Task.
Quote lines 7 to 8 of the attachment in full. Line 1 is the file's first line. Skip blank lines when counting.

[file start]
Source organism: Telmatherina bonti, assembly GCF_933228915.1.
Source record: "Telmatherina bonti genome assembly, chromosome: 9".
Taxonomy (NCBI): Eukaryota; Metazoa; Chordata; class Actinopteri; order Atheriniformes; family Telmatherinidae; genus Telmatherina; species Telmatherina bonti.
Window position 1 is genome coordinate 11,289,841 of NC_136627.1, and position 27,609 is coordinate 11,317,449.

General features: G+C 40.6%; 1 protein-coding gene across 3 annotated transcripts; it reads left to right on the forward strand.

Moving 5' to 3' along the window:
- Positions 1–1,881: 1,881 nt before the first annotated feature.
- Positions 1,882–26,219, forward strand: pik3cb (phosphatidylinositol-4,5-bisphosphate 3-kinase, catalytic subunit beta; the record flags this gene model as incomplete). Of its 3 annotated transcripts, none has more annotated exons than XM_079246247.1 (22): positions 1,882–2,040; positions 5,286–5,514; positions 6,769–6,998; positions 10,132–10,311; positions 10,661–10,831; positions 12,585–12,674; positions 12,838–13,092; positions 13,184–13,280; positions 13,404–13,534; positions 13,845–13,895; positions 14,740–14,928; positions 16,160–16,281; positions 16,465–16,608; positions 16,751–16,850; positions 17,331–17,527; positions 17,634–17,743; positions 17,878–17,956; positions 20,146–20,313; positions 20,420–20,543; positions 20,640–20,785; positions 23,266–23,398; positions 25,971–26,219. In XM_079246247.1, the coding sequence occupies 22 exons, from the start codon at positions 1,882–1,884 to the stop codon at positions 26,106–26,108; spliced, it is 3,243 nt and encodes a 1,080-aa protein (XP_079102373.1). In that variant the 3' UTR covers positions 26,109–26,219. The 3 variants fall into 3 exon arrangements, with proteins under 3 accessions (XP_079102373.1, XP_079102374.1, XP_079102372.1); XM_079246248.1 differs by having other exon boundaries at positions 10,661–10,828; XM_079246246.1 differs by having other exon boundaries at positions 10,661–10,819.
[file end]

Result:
- Positions 1–1,881: 1,881 nt before the first annotated feature.
- Positions 1,882–26,219, forward strand: pik3cb (phosphatidylinositol-4,5-bisphosphate 3-kinase, catalytic subunit beta; the record flags this gene model as incomplete). Of its 3 annotated transcripts, none has more annotated exons than XM_079246247.1 (22): positions 1,882–2,040; positions 5,286–5,514; positions 6,769–6,998; positions 10,132–10,311; positions 10,661–10,831; positions 12,585–12,674; positions 12,838–13,092; positions 13,184–13,280; positions 13,404–13,534; positions 13,845–13,895; positions 14,740–14,928; positions 16,160–16,281; positions 16,465–16,608; positions 16,751–16,850; positions 17,331–17,527; positions 17,634–17,743; positions 17,878–17,956; positions 20,146–20,313; positions 20,420–20,543; positions 20,640–20,785; positions 23,266–23,398; positions 25,971–26,219. In XM_079246247.1, the coding sequence occupies 22 exons, from the start codon at positions 1,882–1,884 to the stop codon at positions 26,106–26,108; spliced, it is 3,243 nt and encodes a 1,080-aa protein (XP_079102373.1). In that variant the 3' UTR covers positions 26,109–26,219. The 3 variants fall into 3 exon arrangements, with proteins under 3 accessions (XP_079102373.1, XP_079102374.1, XP_079102372.1); XM_079246248.1 differs by having other exon boundaries at positions 10,661–10,828; XM_079246246.1 differs by having other exon boundaries at positions 10,661–10,819.